"I happen to believe in the people and believe that the people are supposed to be dominant in our society. That they, not government, are to have control of their own affairs to the greatest extent possible with an orderly society." - Ronald Reagan

Too much.

Posted: July 18th, 2009 | Author: | Filed under: National | No Comments »

Even the best of sometimes succumb to impulse to treat those we disagree with less charitably than those we consider allies. As such, I try my best to restrain both my judgement and my comments.

Then there are times it just gets to be too much. From today’s presidential address:

This is what the debate in Congress is all about: Whether we’ll keep talking and tinkering and letting this problem fester as more families and businesses go under, and more Americans lose their coverage, or whether we’ll seize this opportunity – one we might not have again for generations – and finally pass health insurance reform this year, in 2009.

False urgency seems to be a hallmark of this administration. There is absolutely nothing restraining the legislature from introducing a new bill tomorrow or the next year or the next year of the next. One might posit that unified and overwhelming control of both chambers of congress presents a unique opportunity for reform, that neither explains nor justifies passing another omnibus bill without due deliberation.

Have we learned nothing from the so-called stimulus package, which we are now being told was never designed to have a profound short term effect?

The address contains a number of other questionable statements and arguments:

Now we know there are those who will oppose reform no matter what.

This rhetorical gem seems to be a favourite of the president. Throughout his campaign he presented himself as the only alternative to the status quo. During the stimulus debate, every detractor wanted to “sit by and do nothing.” In the budget debate, every opposing voice was in favour of “the very same policies that have led us to
a narrow prosperity and massive debt.”

Other people have ideas, Mr. President. Try listening to them.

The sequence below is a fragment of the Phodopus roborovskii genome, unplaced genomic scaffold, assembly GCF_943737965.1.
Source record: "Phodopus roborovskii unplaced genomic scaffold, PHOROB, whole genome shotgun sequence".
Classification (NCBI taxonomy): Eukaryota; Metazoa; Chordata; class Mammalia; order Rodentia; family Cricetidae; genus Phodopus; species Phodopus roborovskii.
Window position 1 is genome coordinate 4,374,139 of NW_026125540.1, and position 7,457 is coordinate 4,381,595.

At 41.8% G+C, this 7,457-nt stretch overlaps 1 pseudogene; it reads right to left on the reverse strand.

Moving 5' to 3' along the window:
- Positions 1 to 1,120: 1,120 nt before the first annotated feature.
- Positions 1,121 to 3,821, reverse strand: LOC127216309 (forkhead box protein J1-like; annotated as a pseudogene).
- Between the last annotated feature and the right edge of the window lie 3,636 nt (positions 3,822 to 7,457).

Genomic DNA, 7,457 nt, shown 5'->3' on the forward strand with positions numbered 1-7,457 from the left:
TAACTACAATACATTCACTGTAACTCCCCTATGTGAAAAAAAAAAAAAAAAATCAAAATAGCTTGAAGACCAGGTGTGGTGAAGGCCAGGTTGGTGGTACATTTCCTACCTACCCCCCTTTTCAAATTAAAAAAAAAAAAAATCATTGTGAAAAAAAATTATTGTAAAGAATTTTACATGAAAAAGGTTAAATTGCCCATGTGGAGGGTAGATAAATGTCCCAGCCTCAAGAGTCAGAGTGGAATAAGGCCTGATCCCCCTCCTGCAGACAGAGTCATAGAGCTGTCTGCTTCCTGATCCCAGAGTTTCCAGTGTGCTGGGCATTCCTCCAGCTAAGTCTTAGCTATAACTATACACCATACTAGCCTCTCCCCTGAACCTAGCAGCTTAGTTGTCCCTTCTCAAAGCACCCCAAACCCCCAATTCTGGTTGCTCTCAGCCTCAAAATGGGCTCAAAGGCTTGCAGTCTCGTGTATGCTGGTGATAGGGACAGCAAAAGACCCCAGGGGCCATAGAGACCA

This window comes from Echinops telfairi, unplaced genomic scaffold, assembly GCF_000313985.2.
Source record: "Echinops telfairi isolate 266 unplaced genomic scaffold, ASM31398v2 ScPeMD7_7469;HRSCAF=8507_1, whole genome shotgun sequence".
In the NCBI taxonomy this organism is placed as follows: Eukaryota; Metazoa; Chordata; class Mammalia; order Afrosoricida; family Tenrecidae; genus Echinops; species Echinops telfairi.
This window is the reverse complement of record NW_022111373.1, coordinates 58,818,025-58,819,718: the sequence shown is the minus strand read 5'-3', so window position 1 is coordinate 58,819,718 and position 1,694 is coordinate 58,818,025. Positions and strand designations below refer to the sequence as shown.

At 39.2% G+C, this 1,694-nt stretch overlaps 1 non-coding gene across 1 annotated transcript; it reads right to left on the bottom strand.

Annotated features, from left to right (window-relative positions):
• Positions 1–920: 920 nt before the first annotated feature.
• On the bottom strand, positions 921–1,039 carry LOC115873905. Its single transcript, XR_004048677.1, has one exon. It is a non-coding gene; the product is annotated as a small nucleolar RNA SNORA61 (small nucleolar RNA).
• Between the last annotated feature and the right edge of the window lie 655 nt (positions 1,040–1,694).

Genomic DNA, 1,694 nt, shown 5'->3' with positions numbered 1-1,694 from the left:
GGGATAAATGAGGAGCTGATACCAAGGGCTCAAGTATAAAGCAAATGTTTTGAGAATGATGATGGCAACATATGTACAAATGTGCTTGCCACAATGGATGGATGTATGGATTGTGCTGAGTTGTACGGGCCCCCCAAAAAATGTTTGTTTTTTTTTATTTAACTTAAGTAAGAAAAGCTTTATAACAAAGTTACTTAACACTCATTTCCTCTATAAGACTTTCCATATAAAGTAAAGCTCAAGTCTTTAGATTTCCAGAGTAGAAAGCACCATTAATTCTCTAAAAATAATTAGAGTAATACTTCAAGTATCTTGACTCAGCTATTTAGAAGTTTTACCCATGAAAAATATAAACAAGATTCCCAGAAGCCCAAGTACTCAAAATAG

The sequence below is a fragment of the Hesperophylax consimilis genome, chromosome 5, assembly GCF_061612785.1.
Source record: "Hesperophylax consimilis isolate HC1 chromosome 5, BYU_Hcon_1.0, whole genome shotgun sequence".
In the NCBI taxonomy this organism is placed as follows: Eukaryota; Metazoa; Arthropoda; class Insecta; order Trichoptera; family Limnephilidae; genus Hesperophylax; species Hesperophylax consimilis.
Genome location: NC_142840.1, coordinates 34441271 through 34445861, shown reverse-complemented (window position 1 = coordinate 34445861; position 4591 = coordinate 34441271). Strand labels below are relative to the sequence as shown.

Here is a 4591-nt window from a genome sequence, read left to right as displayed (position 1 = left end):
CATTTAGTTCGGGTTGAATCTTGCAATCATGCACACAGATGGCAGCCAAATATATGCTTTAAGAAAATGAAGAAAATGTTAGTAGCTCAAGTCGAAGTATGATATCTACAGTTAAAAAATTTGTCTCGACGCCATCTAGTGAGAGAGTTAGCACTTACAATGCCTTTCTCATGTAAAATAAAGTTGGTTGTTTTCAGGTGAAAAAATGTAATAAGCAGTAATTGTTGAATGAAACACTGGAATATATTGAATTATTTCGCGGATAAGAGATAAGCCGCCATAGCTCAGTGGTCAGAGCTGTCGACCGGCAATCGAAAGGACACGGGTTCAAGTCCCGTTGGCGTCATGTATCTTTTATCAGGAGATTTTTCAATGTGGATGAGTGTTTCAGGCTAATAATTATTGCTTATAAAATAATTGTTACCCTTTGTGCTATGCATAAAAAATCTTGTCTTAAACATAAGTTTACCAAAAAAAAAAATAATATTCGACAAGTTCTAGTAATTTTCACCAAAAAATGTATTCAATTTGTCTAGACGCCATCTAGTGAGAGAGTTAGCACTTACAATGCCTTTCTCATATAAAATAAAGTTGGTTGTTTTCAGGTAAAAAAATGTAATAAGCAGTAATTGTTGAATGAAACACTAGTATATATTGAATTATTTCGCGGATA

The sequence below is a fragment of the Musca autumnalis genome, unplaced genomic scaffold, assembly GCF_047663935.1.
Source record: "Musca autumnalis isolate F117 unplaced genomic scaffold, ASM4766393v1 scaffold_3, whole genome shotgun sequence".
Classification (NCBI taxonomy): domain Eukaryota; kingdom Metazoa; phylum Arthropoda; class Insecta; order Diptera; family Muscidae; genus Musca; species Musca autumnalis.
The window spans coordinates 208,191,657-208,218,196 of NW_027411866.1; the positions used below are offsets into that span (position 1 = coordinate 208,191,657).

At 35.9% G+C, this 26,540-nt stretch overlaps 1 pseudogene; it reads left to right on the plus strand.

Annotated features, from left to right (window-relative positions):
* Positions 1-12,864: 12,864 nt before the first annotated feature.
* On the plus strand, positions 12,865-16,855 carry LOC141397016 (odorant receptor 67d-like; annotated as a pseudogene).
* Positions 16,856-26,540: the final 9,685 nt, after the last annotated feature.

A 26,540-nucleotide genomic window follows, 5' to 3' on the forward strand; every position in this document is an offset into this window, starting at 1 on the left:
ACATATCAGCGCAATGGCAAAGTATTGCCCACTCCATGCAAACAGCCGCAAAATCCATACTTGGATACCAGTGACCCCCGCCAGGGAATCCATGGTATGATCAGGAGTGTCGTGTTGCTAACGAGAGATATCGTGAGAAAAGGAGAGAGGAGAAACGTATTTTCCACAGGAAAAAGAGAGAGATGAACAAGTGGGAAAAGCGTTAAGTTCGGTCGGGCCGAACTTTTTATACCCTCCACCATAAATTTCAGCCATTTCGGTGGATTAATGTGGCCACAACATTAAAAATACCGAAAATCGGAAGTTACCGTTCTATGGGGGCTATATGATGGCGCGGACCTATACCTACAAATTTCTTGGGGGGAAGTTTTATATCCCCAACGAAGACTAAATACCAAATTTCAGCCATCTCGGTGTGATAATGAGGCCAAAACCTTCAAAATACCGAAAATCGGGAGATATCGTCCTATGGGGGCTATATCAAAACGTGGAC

First, the same folks who controlled the White House and Congress for the past eight years as we ran up record deficits will argue – believe it or not – that health reform will lead to record deficits.

Is it that difficult to believe? The official budget already projects record deficits and the initial analysis of H.R. 3200 concludes an additional $239 billion shortfall.

Under our proposals, if you like your doctor, you keep your doctor. If you like your current insurance, you keep that insurance. Period, end of story.

The bill establishes criteria for “qualified” plans. Unless your coverage meets the criteria, it doesn’t matter how much you like it. Non-qualified plans will be allowed to operate for a limited time but are barred from new enrolments or changes.

I don’t believe that government can or should run health care.

The statement seems incompatible with the inclusion of a government option for insurance, unless one takes it to mean exclusive operation. However, his own website states that “Obama Has Consistently Said That If We Were Starting From Scratch, He Would Support A Single Payer System, But Now We Need To Build On The System We Have.”

His web site is right. He has consistently and unequivocally stated that government can and should run health care, but “we’ve got all these legacy systems in place, and managing the transition, as well as adjusting the culture to a different system, would be difficult to pull off.”

The opponents of health insurance reform would have us do nothing. But think about what doing nothing, in the face of ever increasing costs, will do to you and your family.

Again with the “do nothing” canard. The opponents of this health insurance reform have consistently explored and offered alternative proposals for health care reform. They even introduced alternate legislation months before the current bill came to floor.

I would appreciate leaders willing to address ideas on their merits instead of acting as if they don’t exist.

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